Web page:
Beware of the “It’s Cheap!” Trap

At one point in my career, I was the risk manager for an absolute return hedge fund. For those of you who aren’t hip to cool kid hedge fund lingo, an absolute return hedge fund is supposed to make as much money as they can. If you thought that was the case with all hedge funds, you wouldn’t be mistaken, but people love to label things.

In any case, the portfolio manager (or “PM” as they’re known), was fond of pointing out deep out-of-the-money options and yelling, “I can’t believe they’re so cheap! They’re all idiots!” I’ve heard the same opinion from other options traders, that low-priced options (i.e., options with a small premium) are “cheap” and therefore should be scooped up.

Although it might sound pedantic, it really depends on what you mean by “cheap.” In the case of my PM, what he really meant was that he was bullish on the stock in question and therefore the option seemed cheap compared to where he thought the stock would eventually trade. Since options contracts are leveraged (i.e., 1 contract represents 100 shares of stock), that’s true to varying degrees for all options contracts. In this context, the statement isn’t very informative — all he’s saying is that he’s bullish or bearish.

Much better is how experienced options traders view the cheap or expensive question. In almost all cases, they are not talking about the absolute price of the option (i.e., the premium), but rather about their favorite topic, volatility. This isolates the analysis of the option’s current price from any potential future price movement. In other words, confronted with thousands of similar options, volatility helps them to assess their relative value.

How do they do that? Using historical data, they assess the general level of implied volatility, and second, they assess the relative implied volatilities of different strikes. In other words, they look at the relative value of the market in general and then the relative value of individual options and strikes within the market.

For an example, let’s review options on Tesla (TSLA).

080322 Tsla

First, let’s review where TSLA options are in terms of relative value, historically. Tesla’s average implied volatility since mid-June 2013 is approximately 54% with a standard deviation of 17%. It’s currently trading 57%, making it toward the top of its “usual” range, but more or less in the middle of its historical range. Therefore, options are neither cheap nor expensive. If implied volatility were trading above 80%, then we could conclude that TSLA options were relatively expensive historically and to exercise caution when leaning to the buy side.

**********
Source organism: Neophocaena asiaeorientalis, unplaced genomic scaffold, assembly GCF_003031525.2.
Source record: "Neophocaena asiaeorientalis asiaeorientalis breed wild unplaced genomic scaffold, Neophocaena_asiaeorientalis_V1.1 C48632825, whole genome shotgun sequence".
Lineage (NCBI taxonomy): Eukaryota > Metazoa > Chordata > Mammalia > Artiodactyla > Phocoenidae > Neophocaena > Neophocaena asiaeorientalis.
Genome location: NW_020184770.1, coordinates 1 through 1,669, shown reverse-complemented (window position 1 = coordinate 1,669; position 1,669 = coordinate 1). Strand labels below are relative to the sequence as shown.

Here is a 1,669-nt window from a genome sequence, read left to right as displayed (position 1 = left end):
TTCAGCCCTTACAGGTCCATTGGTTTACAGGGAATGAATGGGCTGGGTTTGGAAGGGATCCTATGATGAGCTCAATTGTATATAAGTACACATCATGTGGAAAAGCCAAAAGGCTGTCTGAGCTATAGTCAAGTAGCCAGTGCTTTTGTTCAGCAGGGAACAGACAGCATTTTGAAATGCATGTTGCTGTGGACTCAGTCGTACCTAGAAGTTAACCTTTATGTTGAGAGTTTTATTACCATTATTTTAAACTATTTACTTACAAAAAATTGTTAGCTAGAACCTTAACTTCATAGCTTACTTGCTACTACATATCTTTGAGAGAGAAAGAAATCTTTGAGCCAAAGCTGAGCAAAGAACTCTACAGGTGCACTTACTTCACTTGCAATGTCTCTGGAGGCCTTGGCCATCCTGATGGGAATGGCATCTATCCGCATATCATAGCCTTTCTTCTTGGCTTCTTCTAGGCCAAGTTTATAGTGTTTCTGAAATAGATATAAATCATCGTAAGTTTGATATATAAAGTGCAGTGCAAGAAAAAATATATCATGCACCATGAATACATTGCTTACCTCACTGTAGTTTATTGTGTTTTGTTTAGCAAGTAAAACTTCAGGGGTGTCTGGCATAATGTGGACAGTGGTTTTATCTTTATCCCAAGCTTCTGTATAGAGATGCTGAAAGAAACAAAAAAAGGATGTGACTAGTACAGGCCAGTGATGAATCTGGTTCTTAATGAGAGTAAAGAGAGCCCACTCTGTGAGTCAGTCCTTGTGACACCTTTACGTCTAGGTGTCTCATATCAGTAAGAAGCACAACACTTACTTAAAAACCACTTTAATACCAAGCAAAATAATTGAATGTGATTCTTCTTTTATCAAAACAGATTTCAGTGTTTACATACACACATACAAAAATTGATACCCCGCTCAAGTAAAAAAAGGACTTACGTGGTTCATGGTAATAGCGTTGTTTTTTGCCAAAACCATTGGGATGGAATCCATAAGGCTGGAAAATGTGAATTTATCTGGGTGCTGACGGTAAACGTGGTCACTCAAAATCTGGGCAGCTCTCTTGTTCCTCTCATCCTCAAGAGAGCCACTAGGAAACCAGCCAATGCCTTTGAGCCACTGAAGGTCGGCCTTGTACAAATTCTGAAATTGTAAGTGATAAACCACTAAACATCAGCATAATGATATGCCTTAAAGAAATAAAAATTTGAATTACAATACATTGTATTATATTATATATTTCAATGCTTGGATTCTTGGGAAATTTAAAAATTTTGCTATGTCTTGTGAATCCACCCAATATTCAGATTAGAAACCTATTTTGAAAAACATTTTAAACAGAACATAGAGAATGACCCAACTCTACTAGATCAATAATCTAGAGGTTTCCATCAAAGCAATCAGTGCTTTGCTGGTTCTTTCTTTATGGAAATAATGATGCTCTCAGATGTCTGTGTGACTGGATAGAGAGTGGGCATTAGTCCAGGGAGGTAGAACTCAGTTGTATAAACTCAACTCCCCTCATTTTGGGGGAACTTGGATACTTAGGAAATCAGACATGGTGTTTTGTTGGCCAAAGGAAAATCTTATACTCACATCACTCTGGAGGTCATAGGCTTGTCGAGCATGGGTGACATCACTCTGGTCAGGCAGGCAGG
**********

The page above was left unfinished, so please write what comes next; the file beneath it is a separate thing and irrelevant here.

Next, let’s review the relative value of individual options and strikes. The chart below shows the historical implied volatilities of two different call strikes, one at-the-money (0.50) and the other out-of-the-money (0.25). The difference between the two is called “skew” and varies as the stock price and average implied volatility changes. High and low skews indicate the level of demand for out-of-the-money options. For example, since mid-June 2013, Tesla’s call skew has averaged 0.0108 with a standard deviation of 0.0259. Currently, the skew is 0.0180, close to the average figure, but unremarkable. For the sake of argument, assume that the skew was over 0.03 and trending higher. That would indicate that the out-of-the-money strikes were in demand and relatively expensive compared to at-the-money strikes.

080322 Tsla2

Even if both metrics were indicating that the options were expensive, that is not to say that buying the calls in question won’t make money — they surely will if the stock goes up or if implied volatility rises. Rather, the point of the exercise is to determine whether the options in question are expensive or cheap historically. That doesn’t mean that something that’s relatively expensive can’t go up. As anyone that has ever bought real estate can attest, it can.

The China Syndrome